Security-conscious organizations talk about protecting sensitive information and data security, but few of them actually follow through, according to a recent survey. They haven't updated their information-security policies even in the post-WikiLeaks world.
In a survey of IT executives released March 8, Ipswitch file Transfer found that while 40 percent ranked protecting sensitive information as a top IT priority in 2011, nearly 55 percent said their companies don't enforce policies and tools for sharing and protecting sensitive information. Ipswitch conducted the survey during the RSA Conference in San Francisco in February.
Approximately 77 percent of IT executives attached classified information and files, including payroll, customer data and financial information, to e-mail messages at least once a month, and nearly 60 percent did so weekly, Ipswitch found in the survey.
There are two security implications to this, Hugh Garber, product marketing manager at Ipswitch, told eWEEK. Even if the employee is trying to be productive by working from home, if the transfer mechanism is not secure, there is a chance that information can be compromised, he said.
"It might not be a malicious act, but the act is inherently risky," he said
However, approximately a quarter of surveyed employees, or about 26 percent, admitted to sending around files they shouldn't be sharing and using their personal e-mail addresses to hide the fact they were doing so, Garber said.
"Companies can't expect to secure confidential information if they don't have visibility into what's being shared, by whom, with whom and how," said L. Frank Kenney, vice-president of global strategy and product management at Ipswitch.
About 65 percent said in the survey that they had no visibility into files and data leaving their organization. This is worrisome in light of the fact that 20 percent of the respondents felt that managing the flow of information internally and externally was critical. One-fourth said security in the cloud was important, as well. Companies are talking about security, but not following through.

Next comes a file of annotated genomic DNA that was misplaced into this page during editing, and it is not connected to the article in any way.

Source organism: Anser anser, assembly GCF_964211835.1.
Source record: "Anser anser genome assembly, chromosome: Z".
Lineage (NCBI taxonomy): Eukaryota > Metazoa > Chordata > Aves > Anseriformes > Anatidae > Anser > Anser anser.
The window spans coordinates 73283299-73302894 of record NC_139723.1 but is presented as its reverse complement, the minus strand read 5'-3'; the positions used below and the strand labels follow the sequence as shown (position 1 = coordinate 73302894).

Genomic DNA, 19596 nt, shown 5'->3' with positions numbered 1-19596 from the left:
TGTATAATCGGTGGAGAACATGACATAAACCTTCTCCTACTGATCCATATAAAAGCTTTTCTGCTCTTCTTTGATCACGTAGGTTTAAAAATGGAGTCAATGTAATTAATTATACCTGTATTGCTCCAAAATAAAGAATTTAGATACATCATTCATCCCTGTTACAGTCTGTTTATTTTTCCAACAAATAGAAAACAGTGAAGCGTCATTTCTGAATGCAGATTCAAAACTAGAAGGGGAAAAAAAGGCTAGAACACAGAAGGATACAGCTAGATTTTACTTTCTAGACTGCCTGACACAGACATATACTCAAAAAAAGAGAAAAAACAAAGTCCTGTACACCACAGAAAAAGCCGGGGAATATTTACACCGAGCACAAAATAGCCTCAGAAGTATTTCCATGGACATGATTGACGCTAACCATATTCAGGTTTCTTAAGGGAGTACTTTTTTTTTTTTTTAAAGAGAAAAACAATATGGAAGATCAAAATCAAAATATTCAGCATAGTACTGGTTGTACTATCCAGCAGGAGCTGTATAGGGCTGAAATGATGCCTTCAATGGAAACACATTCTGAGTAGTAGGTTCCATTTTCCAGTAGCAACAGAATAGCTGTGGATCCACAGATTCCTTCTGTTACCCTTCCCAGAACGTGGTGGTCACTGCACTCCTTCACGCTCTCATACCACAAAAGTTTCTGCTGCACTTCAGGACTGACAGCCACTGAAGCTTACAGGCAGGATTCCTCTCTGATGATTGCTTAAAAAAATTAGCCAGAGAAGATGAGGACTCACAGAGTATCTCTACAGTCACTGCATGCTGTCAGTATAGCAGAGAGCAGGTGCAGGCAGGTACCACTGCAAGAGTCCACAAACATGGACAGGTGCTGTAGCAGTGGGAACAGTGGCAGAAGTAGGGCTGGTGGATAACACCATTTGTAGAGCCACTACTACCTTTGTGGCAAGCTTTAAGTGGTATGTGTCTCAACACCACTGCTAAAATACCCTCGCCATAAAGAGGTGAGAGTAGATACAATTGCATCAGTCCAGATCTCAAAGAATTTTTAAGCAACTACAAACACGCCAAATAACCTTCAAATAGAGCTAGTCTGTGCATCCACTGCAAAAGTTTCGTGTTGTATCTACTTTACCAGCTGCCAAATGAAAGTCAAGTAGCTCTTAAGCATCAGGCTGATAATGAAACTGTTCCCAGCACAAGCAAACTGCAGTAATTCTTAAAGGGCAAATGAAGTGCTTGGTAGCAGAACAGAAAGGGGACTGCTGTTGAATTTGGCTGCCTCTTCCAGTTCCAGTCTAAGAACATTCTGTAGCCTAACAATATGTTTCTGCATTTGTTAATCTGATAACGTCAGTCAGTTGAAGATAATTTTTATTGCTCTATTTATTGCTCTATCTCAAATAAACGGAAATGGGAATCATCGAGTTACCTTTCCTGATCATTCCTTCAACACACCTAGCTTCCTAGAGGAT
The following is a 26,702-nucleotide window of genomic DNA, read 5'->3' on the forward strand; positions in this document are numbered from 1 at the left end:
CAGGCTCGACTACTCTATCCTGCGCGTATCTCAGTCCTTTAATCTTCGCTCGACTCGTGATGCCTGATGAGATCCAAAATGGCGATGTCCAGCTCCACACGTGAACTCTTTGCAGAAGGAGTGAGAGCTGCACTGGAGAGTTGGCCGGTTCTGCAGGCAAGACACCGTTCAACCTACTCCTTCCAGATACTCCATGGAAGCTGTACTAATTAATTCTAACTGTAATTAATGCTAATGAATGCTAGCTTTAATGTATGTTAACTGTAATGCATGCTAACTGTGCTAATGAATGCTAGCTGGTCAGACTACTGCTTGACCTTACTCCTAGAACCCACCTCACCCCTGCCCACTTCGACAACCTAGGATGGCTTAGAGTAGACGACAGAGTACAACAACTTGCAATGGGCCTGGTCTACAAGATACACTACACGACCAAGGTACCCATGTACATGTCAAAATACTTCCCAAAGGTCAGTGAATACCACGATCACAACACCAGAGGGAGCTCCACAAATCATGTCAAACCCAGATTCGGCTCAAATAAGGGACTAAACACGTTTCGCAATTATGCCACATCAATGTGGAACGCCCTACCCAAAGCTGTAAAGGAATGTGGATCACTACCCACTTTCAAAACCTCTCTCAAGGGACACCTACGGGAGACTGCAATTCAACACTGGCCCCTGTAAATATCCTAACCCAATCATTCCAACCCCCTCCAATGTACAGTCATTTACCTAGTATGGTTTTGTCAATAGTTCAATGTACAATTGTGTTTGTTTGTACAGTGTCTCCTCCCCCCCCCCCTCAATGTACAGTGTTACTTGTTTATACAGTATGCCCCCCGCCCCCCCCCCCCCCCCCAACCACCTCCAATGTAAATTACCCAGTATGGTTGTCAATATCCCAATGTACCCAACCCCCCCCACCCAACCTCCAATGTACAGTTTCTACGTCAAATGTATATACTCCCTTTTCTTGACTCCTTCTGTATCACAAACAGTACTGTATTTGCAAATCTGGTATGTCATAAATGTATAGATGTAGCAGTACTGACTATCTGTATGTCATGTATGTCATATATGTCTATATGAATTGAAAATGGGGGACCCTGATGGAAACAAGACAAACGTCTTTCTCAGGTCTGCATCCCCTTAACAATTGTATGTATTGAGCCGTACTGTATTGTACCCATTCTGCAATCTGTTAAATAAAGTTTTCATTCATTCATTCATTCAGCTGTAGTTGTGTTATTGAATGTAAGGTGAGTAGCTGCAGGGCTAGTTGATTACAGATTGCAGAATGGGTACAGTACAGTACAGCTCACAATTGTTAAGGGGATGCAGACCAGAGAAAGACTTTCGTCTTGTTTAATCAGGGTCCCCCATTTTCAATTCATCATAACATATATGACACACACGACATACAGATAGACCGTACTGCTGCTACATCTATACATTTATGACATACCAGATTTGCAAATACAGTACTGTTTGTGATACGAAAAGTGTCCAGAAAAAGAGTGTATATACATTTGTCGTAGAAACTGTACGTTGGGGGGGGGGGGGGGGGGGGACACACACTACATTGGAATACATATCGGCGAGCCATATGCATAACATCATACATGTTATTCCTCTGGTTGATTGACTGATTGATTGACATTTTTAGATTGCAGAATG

The problem is pervasive, said Garber. If management doesn't lead by example, or doesn't provide employees with a simple and secure way of transferring files, then employees will find alternatives, he said.
Having, but not enforcing, policies is just as bad as never having them in the first place, Garber said.
Increased reliance on external drives in the workplace is partly to blame for the current state of data insecurity. More than 80 percent of the respondents used USB drives, smartphones and tablets to move and back up confidential documents, the survey found. More than half (57 percent) saved confidential files to external devices at least once a week, an 11 percent increase over 2010, Ipswitch said. These devices can easily be lost or stolen.
Case in point: A few months ago a Cambridgeshire County (England) Council staff member was saving case notes and meeting minutes onto an unencrypted USB drive even though the council had issued encrypted memory sticks for this purpose. The employee had trouble using the encrypted device, according to the BBC. The unauthorized drive, which contained private and sensitive information on six adults, was lost.
If top-level executives don't enforce the policies, employees will rely on other tools, Garber said. While creating policies is a start, enforcement is just as essential, he said.
More than 40 percent of surveyed executives ignored the information-security implications of WikiLeaks while 16 percent implemented new policies and tools to protect against similar breaches, the survey found. About 29 percent of companies discussed the implications with employees, but made no changes to how they share and protect information.